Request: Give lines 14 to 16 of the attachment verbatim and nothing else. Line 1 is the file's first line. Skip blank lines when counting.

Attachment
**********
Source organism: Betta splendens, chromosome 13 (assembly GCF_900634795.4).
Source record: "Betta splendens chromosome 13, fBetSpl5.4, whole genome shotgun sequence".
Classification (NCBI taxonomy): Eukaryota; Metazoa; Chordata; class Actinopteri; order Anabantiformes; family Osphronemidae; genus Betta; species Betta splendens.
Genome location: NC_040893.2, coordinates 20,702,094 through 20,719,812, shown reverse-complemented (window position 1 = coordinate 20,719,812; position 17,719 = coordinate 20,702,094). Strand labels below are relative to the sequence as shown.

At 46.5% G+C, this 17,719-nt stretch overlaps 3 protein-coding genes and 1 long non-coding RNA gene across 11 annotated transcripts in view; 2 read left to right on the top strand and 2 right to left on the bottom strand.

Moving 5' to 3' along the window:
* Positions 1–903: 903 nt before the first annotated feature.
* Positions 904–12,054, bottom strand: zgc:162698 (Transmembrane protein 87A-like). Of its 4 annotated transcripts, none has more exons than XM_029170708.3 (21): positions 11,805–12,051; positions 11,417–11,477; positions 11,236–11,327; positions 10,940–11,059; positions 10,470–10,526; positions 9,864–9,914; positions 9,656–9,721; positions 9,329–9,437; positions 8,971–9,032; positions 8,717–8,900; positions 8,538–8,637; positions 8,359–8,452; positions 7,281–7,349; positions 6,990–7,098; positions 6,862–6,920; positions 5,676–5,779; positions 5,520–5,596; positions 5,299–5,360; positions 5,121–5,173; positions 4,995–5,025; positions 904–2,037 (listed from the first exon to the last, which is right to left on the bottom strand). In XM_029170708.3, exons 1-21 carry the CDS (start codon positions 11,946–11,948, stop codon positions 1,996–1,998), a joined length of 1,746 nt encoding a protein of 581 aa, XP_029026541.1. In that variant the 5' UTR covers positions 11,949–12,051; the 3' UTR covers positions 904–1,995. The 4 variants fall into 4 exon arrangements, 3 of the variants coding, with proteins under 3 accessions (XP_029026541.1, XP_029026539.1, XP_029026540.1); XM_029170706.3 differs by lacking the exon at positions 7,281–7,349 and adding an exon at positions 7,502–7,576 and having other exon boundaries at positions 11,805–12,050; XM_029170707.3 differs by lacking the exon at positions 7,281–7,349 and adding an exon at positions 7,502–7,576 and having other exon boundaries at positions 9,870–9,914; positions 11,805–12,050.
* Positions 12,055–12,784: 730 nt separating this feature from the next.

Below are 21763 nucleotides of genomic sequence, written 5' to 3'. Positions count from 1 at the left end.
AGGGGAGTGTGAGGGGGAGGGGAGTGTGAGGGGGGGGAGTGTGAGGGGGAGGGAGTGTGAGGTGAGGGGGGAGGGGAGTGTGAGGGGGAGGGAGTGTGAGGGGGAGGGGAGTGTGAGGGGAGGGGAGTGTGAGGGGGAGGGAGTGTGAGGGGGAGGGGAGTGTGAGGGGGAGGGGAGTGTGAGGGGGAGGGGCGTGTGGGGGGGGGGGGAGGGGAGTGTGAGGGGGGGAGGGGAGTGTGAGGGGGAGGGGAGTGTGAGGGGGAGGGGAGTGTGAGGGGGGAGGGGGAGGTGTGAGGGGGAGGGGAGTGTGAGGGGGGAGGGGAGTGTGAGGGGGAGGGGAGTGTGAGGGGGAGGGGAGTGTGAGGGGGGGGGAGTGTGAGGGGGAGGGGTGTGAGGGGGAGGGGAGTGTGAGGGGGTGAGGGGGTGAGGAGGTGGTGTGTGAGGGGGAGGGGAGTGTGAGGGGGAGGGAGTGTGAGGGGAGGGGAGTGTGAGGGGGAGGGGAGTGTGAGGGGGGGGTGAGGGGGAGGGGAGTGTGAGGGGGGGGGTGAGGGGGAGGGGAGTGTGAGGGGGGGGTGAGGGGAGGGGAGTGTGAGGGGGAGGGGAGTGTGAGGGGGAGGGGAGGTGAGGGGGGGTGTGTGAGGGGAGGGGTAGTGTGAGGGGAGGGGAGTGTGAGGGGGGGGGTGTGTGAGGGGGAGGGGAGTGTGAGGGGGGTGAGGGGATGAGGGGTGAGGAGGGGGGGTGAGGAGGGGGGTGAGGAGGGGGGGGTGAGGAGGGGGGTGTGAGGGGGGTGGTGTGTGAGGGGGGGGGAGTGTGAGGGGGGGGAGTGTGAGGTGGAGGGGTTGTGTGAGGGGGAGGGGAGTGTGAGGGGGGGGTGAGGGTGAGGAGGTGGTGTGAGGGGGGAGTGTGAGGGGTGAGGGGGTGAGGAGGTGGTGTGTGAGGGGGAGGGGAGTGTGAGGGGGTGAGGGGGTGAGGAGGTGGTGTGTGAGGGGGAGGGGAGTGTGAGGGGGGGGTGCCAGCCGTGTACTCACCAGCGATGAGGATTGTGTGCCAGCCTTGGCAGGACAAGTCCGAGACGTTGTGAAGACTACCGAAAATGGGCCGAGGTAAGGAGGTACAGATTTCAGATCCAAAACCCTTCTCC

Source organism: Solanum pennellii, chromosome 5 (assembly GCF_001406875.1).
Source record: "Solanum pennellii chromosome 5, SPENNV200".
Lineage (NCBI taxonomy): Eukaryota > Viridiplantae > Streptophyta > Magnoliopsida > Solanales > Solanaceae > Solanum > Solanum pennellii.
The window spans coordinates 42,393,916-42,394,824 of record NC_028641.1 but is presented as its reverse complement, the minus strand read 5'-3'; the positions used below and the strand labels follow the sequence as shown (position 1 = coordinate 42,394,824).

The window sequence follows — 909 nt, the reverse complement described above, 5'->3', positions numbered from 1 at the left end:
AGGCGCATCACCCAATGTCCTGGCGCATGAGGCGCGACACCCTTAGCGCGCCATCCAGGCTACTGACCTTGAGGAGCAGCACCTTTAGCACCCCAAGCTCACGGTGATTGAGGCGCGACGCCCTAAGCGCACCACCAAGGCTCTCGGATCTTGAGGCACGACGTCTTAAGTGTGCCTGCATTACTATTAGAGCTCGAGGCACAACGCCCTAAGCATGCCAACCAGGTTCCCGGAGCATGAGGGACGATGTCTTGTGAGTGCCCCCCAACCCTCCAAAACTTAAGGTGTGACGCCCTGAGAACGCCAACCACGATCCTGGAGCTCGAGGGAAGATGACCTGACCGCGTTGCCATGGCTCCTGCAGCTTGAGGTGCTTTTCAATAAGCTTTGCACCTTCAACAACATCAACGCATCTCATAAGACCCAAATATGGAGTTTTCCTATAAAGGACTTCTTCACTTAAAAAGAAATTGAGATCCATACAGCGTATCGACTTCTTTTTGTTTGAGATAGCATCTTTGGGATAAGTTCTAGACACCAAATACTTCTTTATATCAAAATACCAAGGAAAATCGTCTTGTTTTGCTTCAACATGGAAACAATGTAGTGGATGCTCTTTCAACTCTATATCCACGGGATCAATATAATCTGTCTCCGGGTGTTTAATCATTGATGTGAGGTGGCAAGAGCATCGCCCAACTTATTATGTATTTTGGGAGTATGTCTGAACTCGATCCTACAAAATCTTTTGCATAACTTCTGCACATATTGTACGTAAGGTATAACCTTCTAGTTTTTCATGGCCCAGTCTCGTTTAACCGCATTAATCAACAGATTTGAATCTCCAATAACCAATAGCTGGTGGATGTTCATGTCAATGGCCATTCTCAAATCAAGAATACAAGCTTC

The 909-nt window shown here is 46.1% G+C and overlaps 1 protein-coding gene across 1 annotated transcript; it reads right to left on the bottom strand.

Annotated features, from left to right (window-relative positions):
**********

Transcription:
Lineage (NCBI taxonomy): Eukaryota > Viridiplantae > Streptophyta > Magnoliopsida > Solanales > Solanaceae > Solanum > Solanum pennellii.
The window spans coordinates 42,393,916-42,394,824 of record NC_028641.1 but is presented as its reverse complement, the minus strand read 5'-3'; the positions used below and the strand labels follow the sequence as shown (position 1 = coordinate 42,394,824).

The window sequence follows — 909 nt, the reverse complement described above, 5'->3', positions numbered from 1 at the left end: